All Eyes on SCOTUS – Justices Consider Blockbuster Abortion and Executive Power Cases
The U.S. Supreme Court recently heard oral arguments in two of the most anticipated cases of the term. June Medical Services LLC v. Gee involves a legal challenges to a Louisiana abortion lawrequiring abortion providers to have admitting privileges at a nearby hospital. It is the first abortion case since the retirement of Justice Anthony Kennedy resulted in more conservative-leaning Court.
The second potential landmark case,SeilaLaw LLC v. Consumer Financial Protection Bureau, involves the constitutionality of the Consumer Financial Protection Bureau’s (CFPB) structure. Challengers argue that the vesting of substantial executive authority in the CFPB, an independent agency led by a single director, violates the separation of powers.
June Medical Services LLC v. Gee
The challenged Louisiana abortion law, La. Rev. Stat. § 40:1061.10 (Act 620), specifically requires a physician to hold “active admitting privileges” at a hospital within 30 miles of the facility where an abortion is provided. While a district court struck down the abortion law, the Fifth Circuit Court of Appeals distinguished the facts of the case from Whole Woman’s Health v. Hellerstedt, 136 S. Ct. 2292 (2016). In that case, the Supreme Court struck down a similar Texas law as unconstitutional because it imposed an undue burden on women seeking abortions. According to the Fifth Circuit, the law passes constitutional scrutiny because it does not “impose a substantial burden on a large fraction of women” in the state.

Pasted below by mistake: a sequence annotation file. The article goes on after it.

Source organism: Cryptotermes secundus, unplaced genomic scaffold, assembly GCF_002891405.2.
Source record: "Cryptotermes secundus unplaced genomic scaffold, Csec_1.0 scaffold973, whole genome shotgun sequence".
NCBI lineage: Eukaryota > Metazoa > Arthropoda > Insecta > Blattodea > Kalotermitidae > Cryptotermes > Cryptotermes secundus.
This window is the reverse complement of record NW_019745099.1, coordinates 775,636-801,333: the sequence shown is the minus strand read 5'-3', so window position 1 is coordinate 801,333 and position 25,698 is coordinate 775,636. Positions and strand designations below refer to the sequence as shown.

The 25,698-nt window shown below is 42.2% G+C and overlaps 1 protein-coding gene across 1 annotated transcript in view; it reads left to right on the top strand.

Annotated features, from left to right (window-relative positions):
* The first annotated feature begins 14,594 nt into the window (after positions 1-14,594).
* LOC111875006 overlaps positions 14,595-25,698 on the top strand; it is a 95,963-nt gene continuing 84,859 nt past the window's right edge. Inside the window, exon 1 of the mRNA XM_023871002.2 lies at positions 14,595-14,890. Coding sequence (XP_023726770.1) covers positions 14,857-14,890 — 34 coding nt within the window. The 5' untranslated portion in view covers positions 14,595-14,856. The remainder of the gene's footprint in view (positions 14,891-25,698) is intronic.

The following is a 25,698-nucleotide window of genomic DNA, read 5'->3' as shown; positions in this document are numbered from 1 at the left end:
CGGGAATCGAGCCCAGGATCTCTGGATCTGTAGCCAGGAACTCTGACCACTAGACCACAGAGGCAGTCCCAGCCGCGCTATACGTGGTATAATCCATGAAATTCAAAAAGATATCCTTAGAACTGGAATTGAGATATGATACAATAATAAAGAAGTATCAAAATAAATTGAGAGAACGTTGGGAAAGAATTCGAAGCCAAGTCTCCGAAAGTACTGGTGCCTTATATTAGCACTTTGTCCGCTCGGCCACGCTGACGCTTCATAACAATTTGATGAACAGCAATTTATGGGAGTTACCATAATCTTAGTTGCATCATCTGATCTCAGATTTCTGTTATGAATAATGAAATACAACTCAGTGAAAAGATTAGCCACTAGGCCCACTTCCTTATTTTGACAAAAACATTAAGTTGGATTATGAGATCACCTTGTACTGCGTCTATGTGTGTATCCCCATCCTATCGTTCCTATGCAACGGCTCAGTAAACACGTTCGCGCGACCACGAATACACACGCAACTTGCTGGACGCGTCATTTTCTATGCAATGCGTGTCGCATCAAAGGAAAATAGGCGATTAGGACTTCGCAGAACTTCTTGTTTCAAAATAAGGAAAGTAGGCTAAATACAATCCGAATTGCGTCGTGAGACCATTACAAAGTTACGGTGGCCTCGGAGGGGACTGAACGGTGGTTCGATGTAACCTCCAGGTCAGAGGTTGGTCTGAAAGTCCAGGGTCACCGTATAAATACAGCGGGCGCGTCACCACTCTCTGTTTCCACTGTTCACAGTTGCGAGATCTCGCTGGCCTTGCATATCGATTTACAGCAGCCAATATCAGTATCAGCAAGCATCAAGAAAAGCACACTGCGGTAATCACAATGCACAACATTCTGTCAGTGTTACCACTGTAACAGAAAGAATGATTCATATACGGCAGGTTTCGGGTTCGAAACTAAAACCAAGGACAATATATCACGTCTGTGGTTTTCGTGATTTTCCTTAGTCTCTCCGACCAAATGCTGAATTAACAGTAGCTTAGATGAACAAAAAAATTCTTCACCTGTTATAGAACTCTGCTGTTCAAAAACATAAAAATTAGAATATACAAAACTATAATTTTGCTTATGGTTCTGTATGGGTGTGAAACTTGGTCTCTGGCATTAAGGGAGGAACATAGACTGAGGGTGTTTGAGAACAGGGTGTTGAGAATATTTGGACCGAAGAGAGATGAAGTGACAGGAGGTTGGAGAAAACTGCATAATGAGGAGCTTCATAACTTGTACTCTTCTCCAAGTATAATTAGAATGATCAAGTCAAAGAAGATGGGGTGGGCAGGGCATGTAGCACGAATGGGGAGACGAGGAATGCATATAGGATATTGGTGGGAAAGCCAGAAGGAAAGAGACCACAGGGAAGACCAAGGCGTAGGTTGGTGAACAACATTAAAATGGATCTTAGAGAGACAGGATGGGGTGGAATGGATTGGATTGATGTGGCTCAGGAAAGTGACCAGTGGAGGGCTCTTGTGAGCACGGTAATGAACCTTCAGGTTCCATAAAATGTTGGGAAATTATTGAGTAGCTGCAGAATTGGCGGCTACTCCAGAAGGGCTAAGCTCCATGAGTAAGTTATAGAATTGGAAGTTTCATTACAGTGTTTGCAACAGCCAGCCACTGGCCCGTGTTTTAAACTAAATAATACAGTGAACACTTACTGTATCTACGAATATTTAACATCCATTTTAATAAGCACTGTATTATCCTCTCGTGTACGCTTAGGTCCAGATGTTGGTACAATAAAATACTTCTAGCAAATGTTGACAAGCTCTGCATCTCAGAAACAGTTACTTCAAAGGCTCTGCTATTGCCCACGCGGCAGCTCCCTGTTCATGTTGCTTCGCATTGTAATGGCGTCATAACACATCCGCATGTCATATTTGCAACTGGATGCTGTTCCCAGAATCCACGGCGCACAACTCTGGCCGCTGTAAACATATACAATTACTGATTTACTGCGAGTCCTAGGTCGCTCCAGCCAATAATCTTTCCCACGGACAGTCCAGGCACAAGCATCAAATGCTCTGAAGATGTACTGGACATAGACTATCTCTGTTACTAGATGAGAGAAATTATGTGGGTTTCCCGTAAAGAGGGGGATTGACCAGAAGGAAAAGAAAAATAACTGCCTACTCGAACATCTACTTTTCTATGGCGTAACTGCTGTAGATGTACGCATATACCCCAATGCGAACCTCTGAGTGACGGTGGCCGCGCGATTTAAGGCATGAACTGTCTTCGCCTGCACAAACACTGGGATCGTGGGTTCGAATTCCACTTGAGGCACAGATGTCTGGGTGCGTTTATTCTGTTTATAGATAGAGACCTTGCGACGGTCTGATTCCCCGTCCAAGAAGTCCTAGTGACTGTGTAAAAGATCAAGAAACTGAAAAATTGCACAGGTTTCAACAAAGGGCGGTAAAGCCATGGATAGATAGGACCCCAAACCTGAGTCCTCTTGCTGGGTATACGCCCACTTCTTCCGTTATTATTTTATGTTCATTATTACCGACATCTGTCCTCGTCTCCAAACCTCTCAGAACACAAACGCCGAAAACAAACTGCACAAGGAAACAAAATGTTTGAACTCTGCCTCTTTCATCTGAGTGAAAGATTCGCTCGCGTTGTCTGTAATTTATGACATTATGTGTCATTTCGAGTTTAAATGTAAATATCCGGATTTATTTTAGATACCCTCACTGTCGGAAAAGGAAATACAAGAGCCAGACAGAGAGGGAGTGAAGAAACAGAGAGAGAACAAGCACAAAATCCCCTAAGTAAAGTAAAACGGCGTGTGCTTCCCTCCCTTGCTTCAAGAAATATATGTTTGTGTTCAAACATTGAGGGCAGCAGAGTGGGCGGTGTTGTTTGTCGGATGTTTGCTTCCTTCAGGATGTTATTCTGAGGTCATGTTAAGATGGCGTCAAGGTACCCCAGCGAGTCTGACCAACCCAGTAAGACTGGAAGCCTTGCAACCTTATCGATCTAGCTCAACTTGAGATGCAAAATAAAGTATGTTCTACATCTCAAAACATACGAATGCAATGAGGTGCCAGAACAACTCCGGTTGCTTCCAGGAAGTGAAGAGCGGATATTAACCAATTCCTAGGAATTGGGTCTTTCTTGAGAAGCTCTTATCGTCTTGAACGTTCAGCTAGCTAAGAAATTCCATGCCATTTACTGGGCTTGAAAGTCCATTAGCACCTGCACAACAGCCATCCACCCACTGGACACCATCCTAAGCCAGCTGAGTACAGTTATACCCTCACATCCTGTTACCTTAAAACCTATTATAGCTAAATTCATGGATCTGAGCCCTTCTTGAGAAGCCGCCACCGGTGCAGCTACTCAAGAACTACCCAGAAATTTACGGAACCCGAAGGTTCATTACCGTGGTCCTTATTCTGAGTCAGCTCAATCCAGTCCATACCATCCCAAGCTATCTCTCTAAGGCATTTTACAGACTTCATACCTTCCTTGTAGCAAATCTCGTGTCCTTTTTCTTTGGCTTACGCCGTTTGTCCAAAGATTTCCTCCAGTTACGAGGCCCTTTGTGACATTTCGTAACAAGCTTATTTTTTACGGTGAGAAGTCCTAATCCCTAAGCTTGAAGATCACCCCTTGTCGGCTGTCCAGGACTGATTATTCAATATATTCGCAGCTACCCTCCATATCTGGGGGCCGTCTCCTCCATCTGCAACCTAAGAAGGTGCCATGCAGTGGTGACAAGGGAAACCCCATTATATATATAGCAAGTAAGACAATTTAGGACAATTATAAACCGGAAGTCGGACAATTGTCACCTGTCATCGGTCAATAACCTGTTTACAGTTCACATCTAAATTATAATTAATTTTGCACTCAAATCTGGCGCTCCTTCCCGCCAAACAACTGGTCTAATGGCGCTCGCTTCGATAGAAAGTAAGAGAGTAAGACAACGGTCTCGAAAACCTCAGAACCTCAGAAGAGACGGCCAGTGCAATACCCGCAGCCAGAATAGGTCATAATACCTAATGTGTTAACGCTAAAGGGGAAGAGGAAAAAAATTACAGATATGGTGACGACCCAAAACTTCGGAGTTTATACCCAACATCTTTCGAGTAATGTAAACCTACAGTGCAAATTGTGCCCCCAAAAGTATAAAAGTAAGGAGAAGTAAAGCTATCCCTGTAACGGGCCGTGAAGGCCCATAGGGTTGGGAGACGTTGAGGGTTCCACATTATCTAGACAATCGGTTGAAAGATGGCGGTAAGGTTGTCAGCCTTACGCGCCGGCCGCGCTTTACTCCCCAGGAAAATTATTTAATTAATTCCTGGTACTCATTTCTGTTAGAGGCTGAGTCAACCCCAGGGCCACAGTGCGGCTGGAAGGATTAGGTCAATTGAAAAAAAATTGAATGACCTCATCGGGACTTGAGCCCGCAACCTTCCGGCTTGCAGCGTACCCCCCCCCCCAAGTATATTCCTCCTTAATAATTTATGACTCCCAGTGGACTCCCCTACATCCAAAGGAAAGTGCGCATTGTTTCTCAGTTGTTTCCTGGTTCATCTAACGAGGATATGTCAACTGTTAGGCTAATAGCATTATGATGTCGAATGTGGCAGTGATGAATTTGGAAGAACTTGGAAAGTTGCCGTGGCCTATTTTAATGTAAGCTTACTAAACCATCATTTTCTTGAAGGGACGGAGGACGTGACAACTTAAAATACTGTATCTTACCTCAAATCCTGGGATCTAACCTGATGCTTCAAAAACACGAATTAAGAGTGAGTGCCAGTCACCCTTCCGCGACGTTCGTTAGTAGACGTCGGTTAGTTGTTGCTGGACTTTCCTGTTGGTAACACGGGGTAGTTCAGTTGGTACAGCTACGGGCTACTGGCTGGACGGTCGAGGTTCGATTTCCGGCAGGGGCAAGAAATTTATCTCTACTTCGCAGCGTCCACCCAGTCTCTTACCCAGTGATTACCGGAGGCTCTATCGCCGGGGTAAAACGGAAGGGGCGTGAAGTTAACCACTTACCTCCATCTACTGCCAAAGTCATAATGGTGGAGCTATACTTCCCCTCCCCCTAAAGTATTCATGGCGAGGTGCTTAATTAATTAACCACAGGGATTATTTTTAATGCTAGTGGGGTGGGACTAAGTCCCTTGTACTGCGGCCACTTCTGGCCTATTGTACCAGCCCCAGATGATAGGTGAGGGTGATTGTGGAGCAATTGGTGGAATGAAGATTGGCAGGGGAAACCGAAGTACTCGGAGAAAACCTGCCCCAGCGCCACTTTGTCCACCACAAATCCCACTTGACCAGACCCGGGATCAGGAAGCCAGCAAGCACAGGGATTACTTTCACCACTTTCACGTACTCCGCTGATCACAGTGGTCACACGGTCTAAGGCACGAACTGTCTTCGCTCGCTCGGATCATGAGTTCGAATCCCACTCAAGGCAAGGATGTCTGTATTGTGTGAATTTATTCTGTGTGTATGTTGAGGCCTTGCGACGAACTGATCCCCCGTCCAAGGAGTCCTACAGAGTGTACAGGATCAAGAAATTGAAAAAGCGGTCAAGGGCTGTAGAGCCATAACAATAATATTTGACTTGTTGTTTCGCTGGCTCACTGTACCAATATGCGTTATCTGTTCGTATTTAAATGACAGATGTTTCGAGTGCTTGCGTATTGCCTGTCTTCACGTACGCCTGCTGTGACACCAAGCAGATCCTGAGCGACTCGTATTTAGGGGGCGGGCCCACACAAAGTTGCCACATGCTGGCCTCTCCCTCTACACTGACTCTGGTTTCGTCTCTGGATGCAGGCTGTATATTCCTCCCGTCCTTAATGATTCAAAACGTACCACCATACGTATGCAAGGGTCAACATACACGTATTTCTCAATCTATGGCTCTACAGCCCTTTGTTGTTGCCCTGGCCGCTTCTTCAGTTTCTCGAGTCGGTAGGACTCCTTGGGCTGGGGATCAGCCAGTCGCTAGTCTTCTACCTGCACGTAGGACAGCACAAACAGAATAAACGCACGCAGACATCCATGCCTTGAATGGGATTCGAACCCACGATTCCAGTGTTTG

In granting certiorari, the justices agreed to consider two questions: (1) Whether abortion providers can be presumed to have third-party standing to challenge health and safety regulations on behalf of their patients absent a “close” relationship with their patients and a “hindrance” to their patients’ ability to sure on their own behalf; and (2) whether objections to prudential standing are waivable – per the U.S. Courts of Appeals for the 4th, 5th, 7th, 9th, 10th and Federal Circuits – or non-waivable per the U.S. Courts of Appeals for the D.C., 2nd, and 6th Circuits.
During oral arguments, Justice Samuel Alito appeared to be the only justice concerned with whether the challengers have standing. In response to his concerns, June Medical Service LLC’s attorney noted that the Supreme Court has repeatedly allowed abortion providers to sue on behalf of their patients.
Much of the debate focused on how the Court should apply the precedent it set in Hellerstedt, specifically whether the inquiry is a factual one that has to proceed state-by-state. The Court’s liberal justices also questioned whether the Louisiana law has any potential benefits.
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